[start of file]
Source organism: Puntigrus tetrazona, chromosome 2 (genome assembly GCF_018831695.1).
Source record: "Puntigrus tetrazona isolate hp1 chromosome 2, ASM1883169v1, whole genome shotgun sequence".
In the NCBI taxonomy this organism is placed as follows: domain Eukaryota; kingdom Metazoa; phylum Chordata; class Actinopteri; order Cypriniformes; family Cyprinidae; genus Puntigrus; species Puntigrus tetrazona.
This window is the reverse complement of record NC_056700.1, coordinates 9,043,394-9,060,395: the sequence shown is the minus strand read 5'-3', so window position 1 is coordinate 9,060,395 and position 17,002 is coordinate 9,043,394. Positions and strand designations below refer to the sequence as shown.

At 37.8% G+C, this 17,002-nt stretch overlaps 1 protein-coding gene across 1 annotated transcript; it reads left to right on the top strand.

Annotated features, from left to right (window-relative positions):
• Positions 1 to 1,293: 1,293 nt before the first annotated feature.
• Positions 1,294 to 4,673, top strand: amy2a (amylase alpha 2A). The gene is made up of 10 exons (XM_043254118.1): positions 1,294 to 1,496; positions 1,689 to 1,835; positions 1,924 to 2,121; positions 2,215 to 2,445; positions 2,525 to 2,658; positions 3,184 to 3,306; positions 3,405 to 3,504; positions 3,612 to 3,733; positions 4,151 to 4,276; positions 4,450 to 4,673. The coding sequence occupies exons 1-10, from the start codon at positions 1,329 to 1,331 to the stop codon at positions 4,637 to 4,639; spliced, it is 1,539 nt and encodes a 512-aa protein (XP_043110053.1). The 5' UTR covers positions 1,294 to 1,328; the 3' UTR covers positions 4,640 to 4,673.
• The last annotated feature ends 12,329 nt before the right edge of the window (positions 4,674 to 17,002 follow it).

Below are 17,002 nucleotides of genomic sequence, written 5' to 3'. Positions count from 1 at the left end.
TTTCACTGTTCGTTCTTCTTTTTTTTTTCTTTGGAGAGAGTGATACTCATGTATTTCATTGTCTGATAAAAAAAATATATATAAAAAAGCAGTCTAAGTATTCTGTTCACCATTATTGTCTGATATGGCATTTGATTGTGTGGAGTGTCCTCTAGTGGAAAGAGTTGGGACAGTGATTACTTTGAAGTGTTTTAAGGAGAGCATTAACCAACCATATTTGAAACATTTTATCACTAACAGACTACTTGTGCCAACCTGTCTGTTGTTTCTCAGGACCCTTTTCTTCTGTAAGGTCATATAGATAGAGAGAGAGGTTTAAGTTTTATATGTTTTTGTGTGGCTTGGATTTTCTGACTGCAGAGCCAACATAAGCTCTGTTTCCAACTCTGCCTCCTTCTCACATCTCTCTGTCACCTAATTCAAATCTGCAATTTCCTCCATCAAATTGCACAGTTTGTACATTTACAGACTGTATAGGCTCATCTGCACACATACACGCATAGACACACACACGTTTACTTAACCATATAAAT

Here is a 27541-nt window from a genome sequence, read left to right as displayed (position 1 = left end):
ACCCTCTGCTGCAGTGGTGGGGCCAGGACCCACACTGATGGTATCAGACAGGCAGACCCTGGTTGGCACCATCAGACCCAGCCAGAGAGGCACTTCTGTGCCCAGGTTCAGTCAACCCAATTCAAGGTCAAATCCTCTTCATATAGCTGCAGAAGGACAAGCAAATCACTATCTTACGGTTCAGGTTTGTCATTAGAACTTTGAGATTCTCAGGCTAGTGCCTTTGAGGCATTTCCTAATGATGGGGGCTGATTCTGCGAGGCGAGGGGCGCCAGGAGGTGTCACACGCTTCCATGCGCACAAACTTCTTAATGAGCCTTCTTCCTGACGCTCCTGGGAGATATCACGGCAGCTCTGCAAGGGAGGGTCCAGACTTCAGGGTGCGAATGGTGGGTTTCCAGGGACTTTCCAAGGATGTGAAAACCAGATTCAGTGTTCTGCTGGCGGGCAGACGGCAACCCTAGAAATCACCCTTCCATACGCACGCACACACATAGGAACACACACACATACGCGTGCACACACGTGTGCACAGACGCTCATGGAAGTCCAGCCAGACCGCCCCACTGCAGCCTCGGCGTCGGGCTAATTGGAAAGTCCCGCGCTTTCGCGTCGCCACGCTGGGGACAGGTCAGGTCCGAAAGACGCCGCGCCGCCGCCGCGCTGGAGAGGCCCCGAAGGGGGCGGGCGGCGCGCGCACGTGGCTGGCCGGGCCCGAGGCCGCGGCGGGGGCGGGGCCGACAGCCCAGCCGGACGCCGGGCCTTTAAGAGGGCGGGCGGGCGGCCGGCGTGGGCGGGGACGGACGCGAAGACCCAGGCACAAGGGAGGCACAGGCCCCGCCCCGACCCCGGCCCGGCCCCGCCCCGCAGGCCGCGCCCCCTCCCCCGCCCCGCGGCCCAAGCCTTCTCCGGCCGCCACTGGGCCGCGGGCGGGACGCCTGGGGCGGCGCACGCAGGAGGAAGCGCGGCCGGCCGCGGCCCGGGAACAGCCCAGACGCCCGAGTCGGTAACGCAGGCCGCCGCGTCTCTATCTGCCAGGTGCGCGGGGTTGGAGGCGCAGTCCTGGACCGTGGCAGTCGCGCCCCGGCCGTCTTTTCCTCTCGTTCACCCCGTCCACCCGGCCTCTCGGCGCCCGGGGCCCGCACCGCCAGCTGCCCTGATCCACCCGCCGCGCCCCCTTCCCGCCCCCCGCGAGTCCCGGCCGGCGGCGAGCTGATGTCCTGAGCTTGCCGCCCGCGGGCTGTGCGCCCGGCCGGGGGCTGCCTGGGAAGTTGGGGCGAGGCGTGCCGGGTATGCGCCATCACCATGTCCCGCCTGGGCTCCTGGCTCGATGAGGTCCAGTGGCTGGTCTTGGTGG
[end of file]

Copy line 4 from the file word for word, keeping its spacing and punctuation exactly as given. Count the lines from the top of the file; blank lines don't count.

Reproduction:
This window is the reverse complement of record NC_056700.1, coordinates 9,043,394-9,060,395: the sequence shown is the minus strand read 5'-3', so window position 1 is coordinate 9,060,395 and position 17,002 is coordinate 9,043,394. Positions and strand designations below refer to the sequence as shown.